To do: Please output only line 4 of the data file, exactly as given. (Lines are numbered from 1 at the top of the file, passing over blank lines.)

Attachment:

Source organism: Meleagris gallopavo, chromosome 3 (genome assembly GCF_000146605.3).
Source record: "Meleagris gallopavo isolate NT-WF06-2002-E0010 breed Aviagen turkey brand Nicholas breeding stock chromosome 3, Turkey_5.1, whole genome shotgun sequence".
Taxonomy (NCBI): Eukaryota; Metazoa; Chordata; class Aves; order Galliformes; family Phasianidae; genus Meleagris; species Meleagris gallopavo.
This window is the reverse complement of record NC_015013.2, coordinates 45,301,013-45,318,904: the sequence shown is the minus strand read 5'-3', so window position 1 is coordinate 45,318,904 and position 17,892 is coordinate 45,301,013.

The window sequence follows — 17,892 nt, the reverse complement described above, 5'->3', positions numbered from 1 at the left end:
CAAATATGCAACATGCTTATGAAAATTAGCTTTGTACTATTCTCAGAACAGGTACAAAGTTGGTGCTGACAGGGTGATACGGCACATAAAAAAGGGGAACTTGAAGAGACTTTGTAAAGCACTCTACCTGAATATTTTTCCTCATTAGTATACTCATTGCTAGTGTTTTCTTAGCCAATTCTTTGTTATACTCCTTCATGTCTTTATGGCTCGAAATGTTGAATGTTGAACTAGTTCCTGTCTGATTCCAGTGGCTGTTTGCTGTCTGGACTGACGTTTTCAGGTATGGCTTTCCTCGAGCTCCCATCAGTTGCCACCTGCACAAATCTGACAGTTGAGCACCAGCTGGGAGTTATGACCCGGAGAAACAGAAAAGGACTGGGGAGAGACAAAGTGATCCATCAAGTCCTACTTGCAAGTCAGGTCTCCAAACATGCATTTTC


This window is the reverse complement of record NC_015013.2, coordinates 45,301,013-45,318,904: the sequence shown is the minus strand read 5'-3', so window position 1 is coordinate 45,318,904 and position 17,892 is coordinate 45,301,013.